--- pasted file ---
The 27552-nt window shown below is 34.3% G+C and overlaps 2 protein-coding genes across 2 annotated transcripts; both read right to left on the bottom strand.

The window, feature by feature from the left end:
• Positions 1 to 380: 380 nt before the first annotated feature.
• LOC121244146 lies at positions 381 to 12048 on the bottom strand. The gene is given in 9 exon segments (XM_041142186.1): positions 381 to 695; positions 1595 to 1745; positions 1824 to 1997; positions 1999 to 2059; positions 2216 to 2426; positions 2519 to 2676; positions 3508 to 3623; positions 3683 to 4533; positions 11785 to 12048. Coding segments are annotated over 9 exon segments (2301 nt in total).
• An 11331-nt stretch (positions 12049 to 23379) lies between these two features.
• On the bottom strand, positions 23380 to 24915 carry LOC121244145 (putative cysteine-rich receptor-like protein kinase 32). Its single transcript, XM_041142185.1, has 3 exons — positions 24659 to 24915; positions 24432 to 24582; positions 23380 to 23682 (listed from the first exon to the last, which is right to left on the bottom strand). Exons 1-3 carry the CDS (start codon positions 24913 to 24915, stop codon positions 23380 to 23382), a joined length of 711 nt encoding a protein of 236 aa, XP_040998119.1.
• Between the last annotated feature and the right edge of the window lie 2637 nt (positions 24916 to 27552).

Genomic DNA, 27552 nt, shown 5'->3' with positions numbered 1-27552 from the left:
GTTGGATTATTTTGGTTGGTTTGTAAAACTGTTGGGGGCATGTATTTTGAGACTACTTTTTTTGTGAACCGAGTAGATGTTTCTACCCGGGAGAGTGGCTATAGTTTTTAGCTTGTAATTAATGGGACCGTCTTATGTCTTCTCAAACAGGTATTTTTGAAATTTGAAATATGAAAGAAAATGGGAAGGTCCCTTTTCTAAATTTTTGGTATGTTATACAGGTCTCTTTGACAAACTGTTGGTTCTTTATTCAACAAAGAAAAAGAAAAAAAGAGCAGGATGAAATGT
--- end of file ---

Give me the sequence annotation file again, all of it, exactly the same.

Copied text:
The 27552-nt window shown below is 34.3% G+C and overlaps 2 protein-coding genes across 2 annotated transcripts; both read right to left on the bottom strand.

The window, feature by feature from the left end:
• Positions 1 to 380: 380 nt before the first annotated feature.
• LOC121244146 lies at positions 381 to 12048 on the bottom strand. The gene is given in 9 exon segments (XM_041142186.1): positions 381 to 695; positions 1595 to 1745; positions 1824 to 1997; positions 1999 to 2059; positions 2216 to 2426; positions 2519 to 2676; positions 3508 to 3623; positions 3683 to 4533; positions 11785 to 12048. Coding segments are annotated over 9 exon segments (2301 nt in total).
• An 11331-nt stretch (positions 12049 to 23379) lies between these two features.
• On the bottom strand, positions 23380 to 24915 carry LOC121244145 (putative cysteine-rich receptor-like protein kinase 32). Its single transcript, XM_041142185.1, has 3 exons — positions 24659 to 24915; positions 24432 to 24582; positions 23380 to 23682 (listed from the first exon to the last, which is right to left on the bottom strand). Exons 1-3 carry the CDS (start codon positions 24913 to 24915, stop codon positions 23380 to 23382), a joined length of 711 nt encoding a protein of 236 aa, XP_040998119.1.
• Between the last annotated feature and the right edge of the window lie 2637 nt (positions 24916 to 27552).

Genomic DNA, 27552 nt, shown 5'->3' with positions numbered 1-27552 from the left:
GTTGGATTATTTTGGTTGGTTTGTAAAACTGTTGGGGGCATGTATTTTGAGACTACTTTTTTTGTGAACCGAGTAGATGTTTCTACCCGGGAGAGTGGCTATAGTTTTTAGCTTGTAATTAATGGGACCGTCTTATGTCTTCTCAAACAGGTATTTTTGAAATTTGAAATATGAAAGAAAATGGGAAGGTCCCTTTTCTAAATTTTTGGTATGTTATACAGGTCTCTTTGACAAACTGTTGGTTCTTTATTCAACAAAGAAAAAGAAAAAAAGAGCAGGATGAAATGT